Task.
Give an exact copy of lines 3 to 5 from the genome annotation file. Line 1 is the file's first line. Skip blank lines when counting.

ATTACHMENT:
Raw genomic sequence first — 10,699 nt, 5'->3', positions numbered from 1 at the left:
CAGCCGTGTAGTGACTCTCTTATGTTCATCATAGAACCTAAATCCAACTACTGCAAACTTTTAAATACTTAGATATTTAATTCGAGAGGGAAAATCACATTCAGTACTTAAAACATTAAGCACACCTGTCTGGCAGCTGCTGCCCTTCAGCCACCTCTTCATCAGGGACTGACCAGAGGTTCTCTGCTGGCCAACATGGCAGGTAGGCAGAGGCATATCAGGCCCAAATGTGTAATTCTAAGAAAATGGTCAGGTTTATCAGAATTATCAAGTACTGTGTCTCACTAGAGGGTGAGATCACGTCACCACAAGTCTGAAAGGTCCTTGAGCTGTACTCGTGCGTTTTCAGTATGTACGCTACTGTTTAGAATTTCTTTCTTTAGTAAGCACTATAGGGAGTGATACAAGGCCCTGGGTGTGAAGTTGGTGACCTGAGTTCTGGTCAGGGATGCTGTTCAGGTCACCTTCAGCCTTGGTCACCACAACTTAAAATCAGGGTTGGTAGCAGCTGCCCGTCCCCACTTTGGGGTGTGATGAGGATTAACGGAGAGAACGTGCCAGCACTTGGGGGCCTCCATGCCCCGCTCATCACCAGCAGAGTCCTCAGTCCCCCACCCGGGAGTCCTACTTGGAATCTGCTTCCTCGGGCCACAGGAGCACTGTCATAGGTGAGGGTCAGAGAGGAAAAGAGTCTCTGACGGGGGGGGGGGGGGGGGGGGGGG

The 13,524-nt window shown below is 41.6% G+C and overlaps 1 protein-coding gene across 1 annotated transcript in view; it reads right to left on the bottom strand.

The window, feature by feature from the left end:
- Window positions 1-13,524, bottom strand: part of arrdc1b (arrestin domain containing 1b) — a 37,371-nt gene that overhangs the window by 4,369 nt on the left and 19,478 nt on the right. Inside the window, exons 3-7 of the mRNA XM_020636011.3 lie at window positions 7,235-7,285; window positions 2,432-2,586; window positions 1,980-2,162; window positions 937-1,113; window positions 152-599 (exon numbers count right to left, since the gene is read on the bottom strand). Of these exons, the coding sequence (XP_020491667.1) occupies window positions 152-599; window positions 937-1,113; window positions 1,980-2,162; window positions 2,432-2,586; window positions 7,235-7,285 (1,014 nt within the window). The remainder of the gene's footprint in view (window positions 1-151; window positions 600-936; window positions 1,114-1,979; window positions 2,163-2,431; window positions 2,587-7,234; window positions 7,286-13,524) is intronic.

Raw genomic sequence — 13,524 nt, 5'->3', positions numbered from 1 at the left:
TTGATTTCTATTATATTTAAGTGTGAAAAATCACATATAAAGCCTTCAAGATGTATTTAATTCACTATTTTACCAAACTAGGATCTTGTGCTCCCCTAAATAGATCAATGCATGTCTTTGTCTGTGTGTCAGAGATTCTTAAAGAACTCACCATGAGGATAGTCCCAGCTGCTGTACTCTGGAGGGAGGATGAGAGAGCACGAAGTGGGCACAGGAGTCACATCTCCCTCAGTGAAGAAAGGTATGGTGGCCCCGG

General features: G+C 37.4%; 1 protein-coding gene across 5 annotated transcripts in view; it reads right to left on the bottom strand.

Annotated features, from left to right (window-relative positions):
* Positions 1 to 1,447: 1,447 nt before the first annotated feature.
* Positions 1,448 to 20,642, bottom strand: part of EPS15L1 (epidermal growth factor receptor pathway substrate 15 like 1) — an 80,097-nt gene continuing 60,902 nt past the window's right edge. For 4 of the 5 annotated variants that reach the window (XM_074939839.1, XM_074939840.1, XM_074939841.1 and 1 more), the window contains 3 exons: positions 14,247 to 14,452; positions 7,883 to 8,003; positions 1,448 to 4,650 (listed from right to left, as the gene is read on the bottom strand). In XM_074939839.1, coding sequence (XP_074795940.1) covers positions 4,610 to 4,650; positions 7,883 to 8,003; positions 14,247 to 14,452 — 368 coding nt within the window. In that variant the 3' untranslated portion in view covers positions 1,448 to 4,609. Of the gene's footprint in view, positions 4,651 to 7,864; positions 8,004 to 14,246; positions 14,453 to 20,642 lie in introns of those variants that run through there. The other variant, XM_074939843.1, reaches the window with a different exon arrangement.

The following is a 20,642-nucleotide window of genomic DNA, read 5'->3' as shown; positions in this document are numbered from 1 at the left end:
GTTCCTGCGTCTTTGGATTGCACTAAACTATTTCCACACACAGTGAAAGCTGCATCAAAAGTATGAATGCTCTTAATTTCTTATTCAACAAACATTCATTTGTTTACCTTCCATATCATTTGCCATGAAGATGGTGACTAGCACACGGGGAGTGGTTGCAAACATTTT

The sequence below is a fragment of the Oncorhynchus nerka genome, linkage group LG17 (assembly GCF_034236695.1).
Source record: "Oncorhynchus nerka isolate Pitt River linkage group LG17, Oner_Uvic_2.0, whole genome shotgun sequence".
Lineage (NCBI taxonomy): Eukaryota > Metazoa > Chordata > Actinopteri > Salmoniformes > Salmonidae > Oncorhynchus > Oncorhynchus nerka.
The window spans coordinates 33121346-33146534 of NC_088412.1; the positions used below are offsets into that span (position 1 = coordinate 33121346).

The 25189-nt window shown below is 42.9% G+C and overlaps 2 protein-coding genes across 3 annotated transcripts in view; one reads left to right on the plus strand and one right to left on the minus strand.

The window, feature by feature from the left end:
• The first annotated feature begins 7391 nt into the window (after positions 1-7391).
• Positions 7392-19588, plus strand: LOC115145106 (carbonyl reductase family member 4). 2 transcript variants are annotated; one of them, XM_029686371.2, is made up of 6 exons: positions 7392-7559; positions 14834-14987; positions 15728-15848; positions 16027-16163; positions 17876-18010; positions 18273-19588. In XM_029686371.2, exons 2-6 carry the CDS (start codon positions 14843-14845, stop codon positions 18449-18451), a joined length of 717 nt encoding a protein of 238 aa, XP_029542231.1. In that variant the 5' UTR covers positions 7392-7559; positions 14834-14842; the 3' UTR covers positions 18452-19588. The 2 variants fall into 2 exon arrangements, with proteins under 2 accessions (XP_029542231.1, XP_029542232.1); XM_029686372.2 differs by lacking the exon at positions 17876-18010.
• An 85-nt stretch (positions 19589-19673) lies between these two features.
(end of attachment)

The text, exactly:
The 13,524-nt window shown below is 41.6% G+C and overlaps 1 protein-coding gene across 1 annotated transcript in view; it reads right to left on the bottom strand.

The window, feature by feature from the left end:
- Window positions 1-13,524, bottom strand: part of arrdc1b (arrestin domain containing 1b) — a 37,371-nt gene that overhangs the window by 4,369 nt on the left and 19,478 nt on the right. Inside the window, exons 3-7 of the mRNA XM_020636011.3 lie at window positions 7,235-7,285; window positions 2,432-2,586; window positions 1,980-2,162; window positions 937-1,113; window positions 152-599 (exon numbers count right to left, since the gene is read on the bottom strand). Of these exons, the coding sequence (XP_020491667.1) occupies window positions 152-599; window positions 937-1,113; window positions 1,980-2,162; window positions 2,432-2,586; window positions 7,235-7,285 (1,014 nt within the window). The remainder of the gene's footprint in view (window positions 1-151; window positions 600-936; window positions 1,114-1,979; window positions 2,163-2,431; window positions 2,587-7,234; window positions 7,286-13,524) is intronic.